control means for an electrically powered device including a control winding and a preselected plurality of control contact pairs controlled thereby, said contact pairs being adapted to selectively energize the device from a first source of electrical power by an electrically powered start and stop switch means adapted to connect said control winding across said first source of power and respectively control the energization and de-energization of said control winding and the device;

a plurality of sensing relays comprising a respectively associated plurality of relay windings each with a predetermined number of associated relay contact pairs, certain ones of said relay contact pairs being adapted to operate across a second power source, certain ones of said relay windings being adapted to be connected across said first power source and certain other of said relay windings being adapted to be connected across said second power source, said relay windings having a first predetermined portion of their number controlled by said control contact pairs and a second predetermined portion of their number controlled by said certain ones of said relay contact pairs;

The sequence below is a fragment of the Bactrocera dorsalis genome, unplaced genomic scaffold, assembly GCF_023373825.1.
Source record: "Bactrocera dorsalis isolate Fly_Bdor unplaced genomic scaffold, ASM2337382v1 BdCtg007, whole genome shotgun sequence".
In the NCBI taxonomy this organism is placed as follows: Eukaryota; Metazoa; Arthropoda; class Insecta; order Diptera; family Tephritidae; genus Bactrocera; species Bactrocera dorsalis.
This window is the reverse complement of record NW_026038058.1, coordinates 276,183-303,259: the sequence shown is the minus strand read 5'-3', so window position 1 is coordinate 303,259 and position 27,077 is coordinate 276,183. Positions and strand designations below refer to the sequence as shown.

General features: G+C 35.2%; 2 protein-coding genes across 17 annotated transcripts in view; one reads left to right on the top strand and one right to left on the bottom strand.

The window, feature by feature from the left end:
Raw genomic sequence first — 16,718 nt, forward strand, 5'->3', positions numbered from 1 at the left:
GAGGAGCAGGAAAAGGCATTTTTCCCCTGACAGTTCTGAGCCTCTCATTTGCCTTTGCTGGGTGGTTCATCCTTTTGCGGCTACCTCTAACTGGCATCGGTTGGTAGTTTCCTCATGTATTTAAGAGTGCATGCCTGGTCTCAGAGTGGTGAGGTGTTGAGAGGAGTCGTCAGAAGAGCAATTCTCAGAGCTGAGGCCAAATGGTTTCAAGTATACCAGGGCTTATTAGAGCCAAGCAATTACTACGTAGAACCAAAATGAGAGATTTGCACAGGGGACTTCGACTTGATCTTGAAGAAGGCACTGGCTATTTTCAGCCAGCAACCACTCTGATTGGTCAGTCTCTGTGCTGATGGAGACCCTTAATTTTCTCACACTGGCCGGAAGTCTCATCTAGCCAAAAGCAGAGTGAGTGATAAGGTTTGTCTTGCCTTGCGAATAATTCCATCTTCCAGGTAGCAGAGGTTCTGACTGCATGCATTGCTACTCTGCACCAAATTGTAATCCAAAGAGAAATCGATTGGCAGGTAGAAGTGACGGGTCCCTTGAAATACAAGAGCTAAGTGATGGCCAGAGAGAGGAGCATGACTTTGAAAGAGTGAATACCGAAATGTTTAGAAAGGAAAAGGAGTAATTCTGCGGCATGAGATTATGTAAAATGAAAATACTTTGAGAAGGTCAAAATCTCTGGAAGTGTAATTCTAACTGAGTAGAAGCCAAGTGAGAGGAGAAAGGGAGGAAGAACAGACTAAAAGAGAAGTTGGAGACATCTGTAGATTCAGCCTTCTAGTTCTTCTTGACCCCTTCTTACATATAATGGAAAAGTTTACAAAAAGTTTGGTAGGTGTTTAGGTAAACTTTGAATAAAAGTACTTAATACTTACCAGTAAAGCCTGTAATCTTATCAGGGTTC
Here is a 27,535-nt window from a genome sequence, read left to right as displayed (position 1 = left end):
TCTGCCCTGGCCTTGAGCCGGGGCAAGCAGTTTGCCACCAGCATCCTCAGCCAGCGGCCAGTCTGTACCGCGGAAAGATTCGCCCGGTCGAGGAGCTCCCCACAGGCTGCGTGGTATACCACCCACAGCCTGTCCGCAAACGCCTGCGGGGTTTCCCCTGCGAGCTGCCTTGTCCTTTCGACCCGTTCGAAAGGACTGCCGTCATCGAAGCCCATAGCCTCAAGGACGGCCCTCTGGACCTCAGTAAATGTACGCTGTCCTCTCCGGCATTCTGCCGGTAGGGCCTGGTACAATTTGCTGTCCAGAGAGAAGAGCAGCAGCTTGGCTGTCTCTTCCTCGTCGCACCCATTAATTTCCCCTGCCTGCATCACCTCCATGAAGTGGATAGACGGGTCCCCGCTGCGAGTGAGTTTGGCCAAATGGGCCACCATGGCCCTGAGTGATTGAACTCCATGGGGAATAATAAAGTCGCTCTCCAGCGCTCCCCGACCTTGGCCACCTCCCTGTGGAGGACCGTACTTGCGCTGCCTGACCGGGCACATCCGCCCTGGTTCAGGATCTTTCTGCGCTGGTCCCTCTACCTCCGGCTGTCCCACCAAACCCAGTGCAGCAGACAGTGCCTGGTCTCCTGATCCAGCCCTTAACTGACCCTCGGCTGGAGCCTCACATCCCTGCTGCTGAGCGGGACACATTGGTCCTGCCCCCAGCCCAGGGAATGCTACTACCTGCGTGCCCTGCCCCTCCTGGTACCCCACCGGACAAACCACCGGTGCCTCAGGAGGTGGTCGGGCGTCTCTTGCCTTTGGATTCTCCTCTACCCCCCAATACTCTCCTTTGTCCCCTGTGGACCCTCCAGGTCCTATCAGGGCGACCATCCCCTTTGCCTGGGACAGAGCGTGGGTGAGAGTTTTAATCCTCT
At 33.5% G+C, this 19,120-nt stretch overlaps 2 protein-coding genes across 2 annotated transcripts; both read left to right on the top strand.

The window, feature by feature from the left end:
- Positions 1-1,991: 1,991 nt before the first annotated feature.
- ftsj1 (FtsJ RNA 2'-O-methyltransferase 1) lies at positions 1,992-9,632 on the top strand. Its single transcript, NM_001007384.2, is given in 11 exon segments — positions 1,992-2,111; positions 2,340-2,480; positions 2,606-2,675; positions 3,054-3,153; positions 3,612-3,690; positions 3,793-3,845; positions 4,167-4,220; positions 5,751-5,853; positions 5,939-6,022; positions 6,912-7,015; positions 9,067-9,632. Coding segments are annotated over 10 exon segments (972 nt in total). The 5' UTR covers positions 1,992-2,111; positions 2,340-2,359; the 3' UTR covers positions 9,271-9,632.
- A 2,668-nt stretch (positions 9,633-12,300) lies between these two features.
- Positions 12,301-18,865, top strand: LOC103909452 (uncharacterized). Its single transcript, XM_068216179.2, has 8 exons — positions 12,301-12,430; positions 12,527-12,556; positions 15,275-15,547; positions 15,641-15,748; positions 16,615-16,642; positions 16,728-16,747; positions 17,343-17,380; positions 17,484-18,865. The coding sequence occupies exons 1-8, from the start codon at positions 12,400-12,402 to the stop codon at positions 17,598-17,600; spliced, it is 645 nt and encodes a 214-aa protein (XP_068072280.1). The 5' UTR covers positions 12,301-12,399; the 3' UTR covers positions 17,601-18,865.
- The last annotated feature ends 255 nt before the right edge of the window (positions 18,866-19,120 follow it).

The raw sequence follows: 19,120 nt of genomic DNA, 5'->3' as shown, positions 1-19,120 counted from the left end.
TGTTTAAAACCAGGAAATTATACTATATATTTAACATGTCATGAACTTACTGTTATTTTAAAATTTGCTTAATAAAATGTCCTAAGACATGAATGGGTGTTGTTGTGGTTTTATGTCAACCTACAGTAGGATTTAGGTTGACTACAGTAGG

a first common electrical interface between the electrically powered device control means and said plurality of sensing relays; and

a second common electrical interface comprising an information output for said sensing relays, said second interface including a plurality of output terminals adapted to be connected with a plurality of output leads, said terminals and the said leads adapted to be selectively shunted by certain other of said relay contact pairs to effect transmission over the said leads of information defining the operating status of a said electrically powered device.